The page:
Forced out of their lease, Cal Copy closes its doors

by Jeanette Giovanniello, Staff Writer

The doors of Cal Copy, the small digital print shop located on College Avenue, closed on June 26, marking the end of a San Diego State staple students have used for decades.

While the coronavirus pandemic and summer season slowed business down, Cal Copy owner Ray Mansoor said the store’s closing was also tied to the business’ lease with SDSU auxiliary, Aztec Shops.

As Cal Copy reached the end of its yearly lease, co-owners Mansoor and his wife Fariba contacted Aztec Shops to discuss renting next year. 

Mansoor said Aztec Shops denied him the building space due to negotiations with another potential tenant. Mansoor received an email from Debbie Burchianti, Aztec Shops’ contract housing administrator, stating that the building’s availability must be kept open for a new service that would take up the space. 

Burchianti wrote in the email that the new tenant would provide a service that is “valuable to the university as well as the surrounding community.”

According to Associate Vice President and Chief Communications Officer La Monica Everett-Haynes, Cal Copy had been in a short-term lease arrangement with Aztec Shops, and Aztec Shops had communicated back in 2016 that the long-term plan was to identify a tenant that had the potential to lease the building long-term.

The family-owned business has called the College Area home for 36 years. In that same timespan, Cal Copy had to change locations three times.

Cal Copy was the creation of Mansoor and his father, both immigrants from Iran. They started the business in 1984, first opening up a shop in downtown San Diego. 

Six months after the downtown location opened, Mansoor and his father expanded to the College Area, setting up shop at 5157 College Avenue, where 55 Thai currently operates.

Aztec Shops purchased the space from the SDSU Research Foundation in 1997 and Mansoor rented it under their domain, until he was told by representatives that the building would be demolished.

“I was told there was going to be construction on campus and they were tearing it down, and that I needed to move,” Mansoor said. “As you can see, it’s still there, they didn’t touch it.”

In 2002, Mansoor moved his store to College Square, next to Starbucks on Lindo Paseo. About 10 years later, Aztec Shops bought it out. 

For three years Mansoor again rented space from Aztec Shops. In 2015 Mansoor decided to move the store into a privately owned building.

One year later Aztec Shops acquired it. 

Mansoor has since been a tenant of Aztec Shops and manages with the yearly rent increase. Now, during the pandemic, he has been offered a six-month extension to the lease before the Cal Copy must move out. This agreement also includes another rent hike.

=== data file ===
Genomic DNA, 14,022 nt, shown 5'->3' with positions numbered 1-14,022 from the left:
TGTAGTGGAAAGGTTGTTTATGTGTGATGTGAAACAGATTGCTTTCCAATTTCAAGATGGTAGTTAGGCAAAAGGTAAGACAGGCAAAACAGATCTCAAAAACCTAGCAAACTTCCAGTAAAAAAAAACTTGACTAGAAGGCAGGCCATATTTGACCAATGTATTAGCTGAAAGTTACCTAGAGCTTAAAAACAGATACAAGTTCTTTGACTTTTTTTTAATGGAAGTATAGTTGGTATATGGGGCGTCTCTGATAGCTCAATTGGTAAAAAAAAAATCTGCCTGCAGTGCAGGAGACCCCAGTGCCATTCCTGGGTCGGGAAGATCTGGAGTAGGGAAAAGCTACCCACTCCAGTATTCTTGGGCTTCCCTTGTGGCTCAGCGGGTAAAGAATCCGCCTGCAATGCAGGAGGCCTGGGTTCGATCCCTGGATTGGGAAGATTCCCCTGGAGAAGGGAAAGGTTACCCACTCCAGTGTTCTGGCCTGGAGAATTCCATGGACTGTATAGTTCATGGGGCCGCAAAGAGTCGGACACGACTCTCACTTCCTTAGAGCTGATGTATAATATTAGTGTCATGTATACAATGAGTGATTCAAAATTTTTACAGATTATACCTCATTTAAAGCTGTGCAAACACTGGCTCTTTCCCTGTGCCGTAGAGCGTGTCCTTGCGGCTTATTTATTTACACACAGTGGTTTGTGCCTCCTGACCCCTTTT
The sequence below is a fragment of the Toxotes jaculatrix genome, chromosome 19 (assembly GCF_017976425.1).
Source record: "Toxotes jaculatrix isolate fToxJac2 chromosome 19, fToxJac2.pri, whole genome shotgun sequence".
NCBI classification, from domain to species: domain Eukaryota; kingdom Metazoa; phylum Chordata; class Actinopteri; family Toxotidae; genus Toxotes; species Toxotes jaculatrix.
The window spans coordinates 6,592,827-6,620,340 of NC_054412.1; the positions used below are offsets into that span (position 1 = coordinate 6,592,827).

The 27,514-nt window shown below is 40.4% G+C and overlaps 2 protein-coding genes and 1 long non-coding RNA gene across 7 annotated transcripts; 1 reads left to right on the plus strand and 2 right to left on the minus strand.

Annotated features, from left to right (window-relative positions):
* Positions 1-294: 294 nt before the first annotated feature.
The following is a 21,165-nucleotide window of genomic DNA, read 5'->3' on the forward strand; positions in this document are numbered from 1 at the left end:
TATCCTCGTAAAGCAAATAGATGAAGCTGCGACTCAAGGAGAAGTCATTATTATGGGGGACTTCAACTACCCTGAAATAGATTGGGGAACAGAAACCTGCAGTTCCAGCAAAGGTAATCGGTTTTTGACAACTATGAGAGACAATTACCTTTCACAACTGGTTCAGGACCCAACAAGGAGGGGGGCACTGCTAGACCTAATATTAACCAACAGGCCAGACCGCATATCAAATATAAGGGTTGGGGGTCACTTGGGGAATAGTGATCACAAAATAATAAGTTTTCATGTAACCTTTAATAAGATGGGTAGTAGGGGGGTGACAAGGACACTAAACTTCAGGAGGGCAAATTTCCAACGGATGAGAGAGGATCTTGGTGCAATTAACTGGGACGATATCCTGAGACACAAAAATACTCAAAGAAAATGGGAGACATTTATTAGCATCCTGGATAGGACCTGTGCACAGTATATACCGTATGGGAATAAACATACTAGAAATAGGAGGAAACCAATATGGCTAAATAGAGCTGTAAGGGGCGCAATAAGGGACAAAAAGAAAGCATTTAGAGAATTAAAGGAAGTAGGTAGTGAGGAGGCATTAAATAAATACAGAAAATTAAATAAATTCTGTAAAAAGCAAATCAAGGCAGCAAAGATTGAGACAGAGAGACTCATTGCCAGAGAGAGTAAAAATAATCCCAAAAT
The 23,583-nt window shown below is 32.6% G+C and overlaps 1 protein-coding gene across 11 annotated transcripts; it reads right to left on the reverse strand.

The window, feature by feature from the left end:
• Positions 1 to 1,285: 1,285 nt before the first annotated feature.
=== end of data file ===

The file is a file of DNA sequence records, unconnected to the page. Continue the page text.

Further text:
“I understand it, they need to buy buildings so the campus can grow and get bigger,” Mansoor said. “I want to work with that, but there is a way to do business, and this isn’t the right way. You can’t just choke off a business.”

Aztec Shops has an extensive portfolio of real estate surrounding SDSU. Aside from College Square, the bookstore and all on-campus dining services, Aztec Shops manages University Towers, Piedra Del Sol, Fraternity Row, Montezuma Publishing, Sanctuary Suites, and Albert’s College Apartments.

Despite the economic losses Cal Copy faced, Mansoor stated that they always paid rent on time and in full, all while the amount continuously increased. 

“I’m a 36-year tenant on campus and I’ve never been late to my payment,” Mansor said. “During COVID-19 I paid every cent, every dime I had to pay, even though there was nothing coming in. We paid our share but we wanted some understanding from our landlord, from SDSU, that the amount they were charging was for a campus with 30,000 students on it.”

Aztec Shops has declined repeated requests for comment.

Cal Copy served a wide range of community members— from students to deans and even the office of the president of the university according to Mansoor. 

“If the SDSU community wasn’t so good to me, I’d be out of business a long time ago,” Mansoor said. “They need a service like this.”

SDSU students Meghan Mahoney and Ofek Suchard started a fundraiser to offset the Cal Copy’s losses. Both students are frequent customers at Cal Copy. 

“It’s just so sad because they’ve been there for so long and they are such great members of the community,” Mahoney said “They save students so much money.”

However, Mansoor saw his job as being more than that. He acted as a mentor to several  students who had an interest in digital art, offering jobs to those looking for printing experience. 

From providing posters for clubs, flyers for events or prints for art students, Cal Copy brought students’ visions to life.

“I remember my first day of school, I went into Cal Copy,” Suchard said. “The customer service I was getting felt like home. They’re amazing people, and they don’t even charge high prices.”

Cal Copy currently still operates online and has a separate location in La Jolla, which is owned by Mansoor’s brother. Print orders can be placed online and store credit can be purchased in advance. 

Mansoor said that while they are currently searching for another in-person location, SDSU’s well-spread occupancy brings challenges. At this time, the business that was passed on from his father currently sits at a dead end.

“It’s one day at a time,” Mansor said. “Hopefully, everything will work out at the end.”

 

Editor’s Note: A previous version of this story incorrectly said that Aztec Shops forced Cal Copy to change locations 3 times when Cal Copy had actually been renting under the SDSU Research Foundation. The Daily Aztec regrets this error.  Additional information regarding the terms of the lease has also been added. 

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